Unfortunately, as I started walking on the Old Oak Trail, the main circular path within Lenape Woods, I was startled to find so many trees down and dead, especially white and red oaks, and a small number of evergreens. It appeared as if someone was trying to clear-cut the preserve. Instead, it was done by a super-storm Sandy.

Strong storm winds twisted and bended the trees so much that it caused them to topple over or fall due to the failure of supporting soils. Seventy foot tall trees gone, toppled over without difficulty by powerful hurricane force winds.

All through Lenape Woods there were numerous large branches and blown-over ancient trees sprawled across trails, some trees dating back 100 years. Although it was difficult to tally, my guess was that over 50 trees went down from the storm within my sight. Certainly the storm took down many more in other parts of the preserve. 

In the distance, though, I could see that thankfully one particular tree had survived the storm. It was the oldest tree in Lenape Woods.

Ascending to the top of a ridge on the Old Oak Trail, there it was. An elderly white oak, which the trail is named after. The grand old tree was still alive and well. The "old oak" survived the mighty 80 mph winds of Sandy.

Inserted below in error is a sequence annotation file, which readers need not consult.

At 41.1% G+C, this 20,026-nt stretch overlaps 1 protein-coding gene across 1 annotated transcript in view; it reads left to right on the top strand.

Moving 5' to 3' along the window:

Among the oak forest in Lenape Woods, this individual tree stands out. The tree is well over 100 feet tall. It has a great crown on top with branches extending fifty feet long or more, covering countless generations of people and animals that have walked below.

It's leaves are simple, the twigs are stout, and the branches are long and straight. The tree's bark is especially distinguishing. It's a very light ashy grey, scaly and rough too. It can be up to two inches thick to protect the tree's vascular system from the cold.

It's no wonder that the trail is named after this old white oak. It's a grand, tall tree still growing and bringing delight to many people and animals within Lenape Woods Nature Preserve. In fact, a family of Gray Squirrels calls the tree home now. I saw some dash out from a hole near the bottom of the tree as I approached. 

With a tape measure in hand, I estimated the age of the oak tree to be around 134 years old. I simply just measured in centimeters the circumference of the trunk 1.5 meters high off the ground and then divide by 2.5. Crude, but useful.

Although not as old as some other trees found in the NY-NJ metro area, this white oak has lived through many tough times and powerful storms. Rutherford B. Hayes was US President when this tree was just a seedling in 1878. That year was also when a hurricane know as the "Great Gale of 1878" pounded the Jersey Shore with winds of up to 84 mph. The storm downed many trees and telegraph lines across the state, and loads of railroad lines were  washed away from higher than normal  tides.  The hurricane caused 8 deaths and significant damage in New Jersey.